No matter the learning model, schools will be required to provide physical education classes in some form, officials said. Educators should plan a “menu” of activities for students to complete, even if that means students completing work on their own time.

Districts should provide devices and technology support for students, families and teachers. They should also offer teachers professional development focused on “best practices” for remote instruction, state officials said.

Schools should also be required to spell out how they’ll provide high-quality instruction to students who are learning at home, according to Ian Rosenblum, executive director of Education Trust-New York, an advocacy and civil rights organization that joined several groups in calling for specific instructional policies as districts reopen. That instruction should include culturally relevant and anti-racist curriculum, he said.

“Either we are coming back to school with the widening inequities that have been exacerbated by the pandemic, or we are going to take steps to start addressing those inequities,” Rosenblum said. “So these questions about curriculum and support for students can’t be an afterthought. They need to be right there alongside health and safety issues as we think about a way to reopen in a way that supports all students.”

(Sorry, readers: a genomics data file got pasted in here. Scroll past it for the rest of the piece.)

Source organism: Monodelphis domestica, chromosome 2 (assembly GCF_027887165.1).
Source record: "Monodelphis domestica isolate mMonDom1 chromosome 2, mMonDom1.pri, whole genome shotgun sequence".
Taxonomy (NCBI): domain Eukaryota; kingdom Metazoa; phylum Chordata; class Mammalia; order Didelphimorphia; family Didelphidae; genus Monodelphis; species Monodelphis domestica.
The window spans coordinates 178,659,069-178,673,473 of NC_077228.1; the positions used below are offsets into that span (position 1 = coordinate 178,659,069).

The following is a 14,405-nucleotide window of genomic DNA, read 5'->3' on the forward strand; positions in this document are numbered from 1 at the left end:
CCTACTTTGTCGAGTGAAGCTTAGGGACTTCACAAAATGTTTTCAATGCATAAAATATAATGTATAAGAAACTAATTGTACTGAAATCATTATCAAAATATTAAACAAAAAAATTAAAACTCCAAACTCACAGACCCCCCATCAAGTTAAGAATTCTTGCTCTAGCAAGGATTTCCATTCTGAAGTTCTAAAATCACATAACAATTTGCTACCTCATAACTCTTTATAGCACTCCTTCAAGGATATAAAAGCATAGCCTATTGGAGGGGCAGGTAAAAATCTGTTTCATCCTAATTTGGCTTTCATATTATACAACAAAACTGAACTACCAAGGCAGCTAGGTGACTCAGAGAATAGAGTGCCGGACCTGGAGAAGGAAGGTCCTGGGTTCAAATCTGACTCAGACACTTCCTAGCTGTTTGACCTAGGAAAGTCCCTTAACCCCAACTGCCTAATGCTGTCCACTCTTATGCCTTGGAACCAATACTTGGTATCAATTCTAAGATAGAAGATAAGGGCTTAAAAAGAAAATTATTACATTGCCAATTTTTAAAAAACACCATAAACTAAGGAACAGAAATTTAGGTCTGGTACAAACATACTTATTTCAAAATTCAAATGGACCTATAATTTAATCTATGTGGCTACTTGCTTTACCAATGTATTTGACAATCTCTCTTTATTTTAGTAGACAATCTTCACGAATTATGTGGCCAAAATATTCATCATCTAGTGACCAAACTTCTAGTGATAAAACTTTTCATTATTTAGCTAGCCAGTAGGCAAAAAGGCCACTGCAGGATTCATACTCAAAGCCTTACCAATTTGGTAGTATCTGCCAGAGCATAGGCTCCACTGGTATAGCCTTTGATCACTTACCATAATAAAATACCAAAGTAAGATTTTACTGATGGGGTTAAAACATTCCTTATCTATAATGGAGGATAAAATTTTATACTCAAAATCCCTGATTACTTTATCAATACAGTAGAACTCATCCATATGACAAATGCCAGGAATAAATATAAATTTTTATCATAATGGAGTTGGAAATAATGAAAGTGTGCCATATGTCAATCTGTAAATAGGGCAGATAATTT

Social-emotional support should be the highest priority for districts, state officials said. They made clear that districts should offer “multi-tiered systems of support,” but on Monday did not provide specifics about how districts should do that aside from reevaluating their counseling practices.

Several Regents raised concerns about how districts would pay for resources tied to the mandated health guidance, such as thermometers for temperature checks or masks, as cities are grappling with the pandemic’s financial aftershock. Officials in New York City, which cut the education department’s budget by $773 million this fiscal year, have not yet disclosed how much personal protective equipment will cost. The education department said costs won’t be clear until closer to the start of the school year.

“It is clear that in a number of places, resources are necessary and are not givens that can be taken for granted,” said Regent Luis Reyes.

The state education department has raised those concerns with the governor’s office, state officials said.

“It’s a difficult fiscal environment right now, so I envision this is going to be a challenge, but certainly it’s not going to stop us from advocating for the needs of the school districts in meeting those expectations,” said Phyllis Morris, the department’s chief financial officer.

Chalkbeat is a nonprofit news site covering educational change in public schools.